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Companion 2012 September/October Vol: 4 Issue: 5Winning the Pharmacy Wars
Your customers face fierce competition from the big-box stores, but they enjoy many advantages too. And reps can help tap into those.
Product selection too.
And don’t forget convenience.
Veterinarians face more competition than ever for pharmacy business. PetMed Express, the largest Internet pharmacy, continues to grow. For the year ended March 2012, net sales were $238.3 million, compared to $231.6 million for the year before, an increase of 3 percent. But it’s not just PetMed Express that’s encroaching on the veterinarian’s turf. Consider:
Going up against the likes of Walmart, Winn-Dixie and Kmart is daunting, but veterinarians enjoy advantages of their own. They just have to be wise in when and how to use them.
Loyalty only goes so far
It’s true that pet owners may prefer to support their local veterinarian by buying prescription products from the practice rather than a big-box store, says Felsted. But veterinarians should be careful about relying too much on loyalty. “Convenience matters. If you [that is, the pet owner] have to go to the grocery store twice a week anyway, and it’s closer to you than the veterinarian, it may be easier to buy your [pet products] there,” she says.
Shout it from the rooftops
Though the practice might charge a little bit more for comparable products, it has to stay competitive, she says. Today’s pet owners, more informed than ever, are looking at price. “Yes, I think they will pay a little bit more to buy [a prescription product] at the clinic. But what is a ‘little bit more?’”
Sidney Alvarez, director of marketing and public relations, PCI Animal Health, recommends that clinics emulate the big-box stores on some of their pricing practices, such as matching competitors’ prices. “Why should it be any different with the doctor?” he asks. If the client confronts the doctor with a big-box price, “the answer should be ‘Yes, we will match that price,’ because once they get the client into the office, they can win [him or her] over with the services and knowledge they offer.”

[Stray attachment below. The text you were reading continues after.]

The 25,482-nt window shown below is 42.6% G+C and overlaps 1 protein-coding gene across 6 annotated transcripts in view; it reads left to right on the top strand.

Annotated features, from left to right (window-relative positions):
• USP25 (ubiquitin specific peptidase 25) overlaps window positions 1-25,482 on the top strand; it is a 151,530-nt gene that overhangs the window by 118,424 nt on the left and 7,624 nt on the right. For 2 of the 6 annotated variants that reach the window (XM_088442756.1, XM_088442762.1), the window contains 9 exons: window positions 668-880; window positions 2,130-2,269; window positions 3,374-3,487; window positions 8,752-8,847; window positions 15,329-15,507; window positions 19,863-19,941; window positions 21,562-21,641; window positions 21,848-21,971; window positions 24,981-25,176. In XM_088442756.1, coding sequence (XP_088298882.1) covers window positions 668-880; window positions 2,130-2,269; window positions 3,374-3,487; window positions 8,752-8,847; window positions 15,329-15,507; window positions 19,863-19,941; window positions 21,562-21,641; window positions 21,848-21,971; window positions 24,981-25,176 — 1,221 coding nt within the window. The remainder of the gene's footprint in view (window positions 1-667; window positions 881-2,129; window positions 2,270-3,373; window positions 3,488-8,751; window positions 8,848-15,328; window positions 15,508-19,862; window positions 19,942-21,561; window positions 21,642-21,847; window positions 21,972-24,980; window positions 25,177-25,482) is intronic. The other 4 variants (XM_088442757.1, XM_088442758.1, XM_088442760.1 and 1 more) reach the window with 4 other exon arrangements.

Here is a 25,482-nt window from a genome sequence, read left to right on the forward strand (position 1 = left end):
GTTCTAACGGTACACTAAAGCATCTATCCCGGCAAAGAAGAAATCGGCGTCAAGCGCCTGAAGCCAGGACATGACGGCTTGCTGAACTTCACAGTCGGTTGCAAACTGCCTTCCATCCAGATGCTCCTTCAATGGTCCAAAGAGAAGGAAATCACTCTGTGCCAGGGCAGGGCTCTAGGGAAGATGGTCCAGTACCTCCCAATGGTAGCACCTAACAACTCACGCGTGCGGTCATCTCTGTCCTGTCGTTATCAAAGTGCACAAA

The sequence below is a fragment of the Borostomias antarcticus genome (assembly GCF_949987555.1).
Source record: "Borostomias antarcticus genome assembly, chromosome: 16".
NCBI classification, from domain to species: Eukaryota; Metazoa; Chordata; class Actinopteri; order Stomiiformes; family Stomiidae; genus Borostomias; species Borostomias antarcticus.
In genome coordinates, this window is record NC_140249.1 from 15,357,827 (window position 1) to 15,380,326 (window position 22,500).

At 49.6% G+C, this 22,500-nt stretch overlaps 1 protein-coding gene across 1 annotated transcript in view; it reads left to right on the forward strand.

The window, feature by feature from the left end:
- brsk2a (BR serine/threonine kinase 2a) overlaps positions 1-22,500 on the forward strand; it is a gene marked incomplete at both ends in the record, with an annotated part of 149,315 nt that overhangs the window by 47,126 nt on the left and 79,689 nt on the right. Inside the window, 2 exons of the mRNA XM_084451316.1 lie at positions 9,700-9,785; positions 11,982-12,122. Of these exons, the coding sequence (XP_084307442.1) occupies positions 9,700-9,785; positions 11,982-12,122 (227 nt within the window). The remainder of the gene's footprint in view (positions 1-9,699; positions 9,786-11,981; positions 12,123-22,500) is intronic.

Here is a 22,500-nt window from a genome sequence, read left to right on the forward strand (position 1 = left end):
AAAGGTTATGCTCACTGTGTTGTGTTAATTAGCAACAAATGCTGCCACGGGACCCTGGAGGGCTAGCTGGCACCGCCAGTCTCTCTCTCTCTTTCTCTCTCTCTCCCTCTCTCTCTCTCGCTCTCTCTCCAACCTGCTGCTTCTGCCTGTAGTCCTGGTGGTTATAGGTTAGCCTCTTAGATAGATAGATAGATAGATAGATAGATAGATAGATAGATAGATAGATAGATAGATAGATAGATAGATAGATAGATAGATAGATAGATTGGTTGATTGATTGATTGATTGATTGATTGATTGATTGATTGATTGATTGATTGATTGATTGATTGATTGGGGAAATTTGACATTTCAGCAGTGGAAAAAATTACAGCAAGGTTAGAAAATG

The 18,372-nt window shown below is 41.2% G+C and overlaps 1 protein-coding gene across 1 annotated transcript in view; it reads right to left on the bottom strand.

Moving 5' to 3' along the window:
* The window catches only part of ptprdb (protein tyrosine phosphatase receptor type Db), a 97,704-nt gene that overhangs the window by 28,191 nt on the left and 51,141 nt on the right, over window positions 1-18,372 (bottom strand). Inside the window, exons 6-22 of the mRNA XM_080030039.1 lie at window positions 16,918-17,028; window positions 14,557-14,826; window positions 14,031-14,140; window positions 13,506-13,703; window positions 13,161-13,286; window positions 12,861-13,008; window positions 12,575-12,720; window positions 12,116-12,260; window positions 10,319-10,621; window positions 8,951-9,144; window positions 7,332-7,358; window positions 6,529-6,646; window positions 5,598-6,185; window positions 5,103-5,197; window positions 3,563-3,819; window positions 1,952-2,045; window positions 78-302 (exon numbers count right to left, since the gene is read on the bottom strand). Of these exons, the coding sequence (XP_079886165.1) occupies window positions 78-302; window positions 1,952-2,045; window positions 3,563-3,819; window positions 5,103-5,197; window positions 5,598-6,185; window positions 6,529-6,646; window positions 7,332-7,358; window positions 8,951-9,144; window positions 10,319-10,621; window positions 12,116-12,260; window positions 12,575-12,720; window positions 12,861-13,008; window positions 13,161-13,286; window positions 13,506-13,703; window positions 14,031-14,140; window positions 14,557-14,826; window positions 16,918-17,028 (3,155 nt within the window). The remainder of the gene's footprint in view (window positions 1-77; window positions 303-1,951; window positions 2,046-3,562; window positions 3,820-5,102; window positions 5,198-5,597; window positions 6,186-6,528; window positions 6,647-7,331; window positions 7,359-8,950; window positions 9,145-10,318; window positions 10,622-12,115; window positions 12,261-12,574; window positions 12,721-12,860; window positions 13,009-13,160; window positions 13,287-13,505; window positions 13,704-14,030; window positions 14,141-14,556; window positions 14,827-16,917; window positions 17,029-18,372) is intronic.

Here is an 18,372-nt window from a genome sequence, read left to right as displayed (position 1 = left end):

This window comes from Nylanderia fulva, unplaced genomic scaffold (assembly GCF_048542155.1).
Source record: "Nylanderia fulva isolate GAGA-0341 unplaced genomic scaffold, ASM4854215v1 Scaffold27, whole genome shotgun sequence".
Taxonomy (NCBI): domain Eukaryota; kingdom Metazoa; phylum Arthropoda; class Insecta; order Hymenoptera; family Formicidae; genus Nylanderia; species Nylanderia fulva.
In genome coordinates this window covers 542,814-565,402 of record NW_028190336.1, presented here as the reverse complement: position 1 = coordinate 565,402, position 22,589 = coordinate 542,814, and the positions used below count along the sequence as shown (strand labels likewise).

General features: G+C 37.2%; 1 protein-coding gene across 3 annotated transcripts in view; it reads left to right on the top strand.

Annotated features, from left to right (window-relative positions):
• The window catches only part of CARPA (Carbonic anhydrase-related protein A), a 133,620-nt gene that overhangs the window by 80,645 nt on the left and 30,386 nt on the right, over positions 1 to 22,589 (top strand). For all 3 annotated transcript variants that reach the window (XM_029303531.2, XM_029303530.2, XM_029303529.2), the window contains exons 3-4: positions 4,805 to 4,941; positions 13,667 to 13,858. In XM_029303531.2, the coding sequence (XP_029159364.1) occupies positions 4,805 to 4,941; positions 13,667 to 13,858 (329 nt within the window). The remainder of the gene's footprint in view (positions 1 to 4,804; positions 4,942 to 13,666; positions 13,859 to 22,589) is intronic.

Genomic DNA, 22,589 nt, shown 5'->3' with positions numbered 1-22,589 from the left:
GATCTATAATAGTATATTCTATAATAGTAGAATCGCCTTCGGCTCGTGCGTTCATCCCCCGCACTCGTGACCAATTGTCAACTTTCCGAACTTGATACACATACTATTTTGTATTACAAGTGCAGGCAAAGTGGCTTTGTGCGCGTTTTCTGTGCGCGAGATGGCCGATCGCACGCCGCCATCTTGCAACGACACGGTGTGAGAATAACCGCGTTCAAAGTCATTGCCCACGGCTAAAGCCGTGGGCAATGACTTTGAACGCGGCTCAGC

How to wage the war
While veterinarians can overestimate how much extra pet owners are willing to pay for prescriptions at the practice, they need to continually reinforce their value to the pet owner, according to those with whom Vet-Advantage spoke.
Online ordering options, such as Vetstreet, MyVetDirect, Proxy Rx, Midwest Veterinary Supply’s JAT Pharmacy, and others, can level the playing field for the veterinary practice by allowing clients to purchase products conveniently, 24 hours a day. “The doctor has an entire pharmacy at their disposal,” says Goeckner, speaking of JAT Pharmacy. “If it’s a product they don’t stock, they still have access to it.”
Hand in hand with good communication is outstanding customer service, says Alvarez. Together, they add up to increased sales. “It boils down to, ‘Why do you go to one veterinarian vs. another? Is price a deciding factor? Possibly. But the savvy customer knows, ‘I get better service when I go to Doctor A vs. Doctor B, vs. [one of the big box companies].’”
Introducing new products
Doctors in successful practices also let pet owners know exactly what they believe is best for the pet, adds Felsted. Before prescribing a new product, the doctors need to spend time understanding how it will fit into the practice, and how it will benefit pets. The manufacturers and distributors selling that product need to make sure they’ve communicated all of that clearly. Once the doctors have concluded that the product is beneficial, they need to communicate that to everyone in the office. This way, the pet owners get a consistent message, regardless of who is delivering it.
Distributor rep’s role
Distributor reps can help their customers improve compliance as well as in-office sales, according to those with whom Veterinary Advantage spoke.
Feds to examine pet prescription business
October workshop to examine the role of veterinarians, retail outlets and online sellers, and their impact on the consumer.
Vet-Advantage readers and their customers aren’t the only ones interested in who’s selling pet medications. The federal government is too.
$7 billion a year
In its Federal Register notice, the FTC estimates that Americans spend nearly $7 billion a year on prescription and OTC pet medications.
Questions to explore
The key questions the FTC intends to explore in the coming months include:
Who should dispense?
The FTC also intends to explore prescription portability for pet medications. “When a veterinarian writes a prescription for a medication to be dispensed and subsequently administered by a pet’s owner, the prescription must be filled with the correct medication and dosage, and the owner must have access to relevant information about the medication and proper administration techniques,” says the FTC.
Portability will be discussed
In the workshop, the Commission intended to “examine issues related to the portability of pet medication prescriptions from practical, economic, and legal perspectives.” Some questions the FTC posed were:
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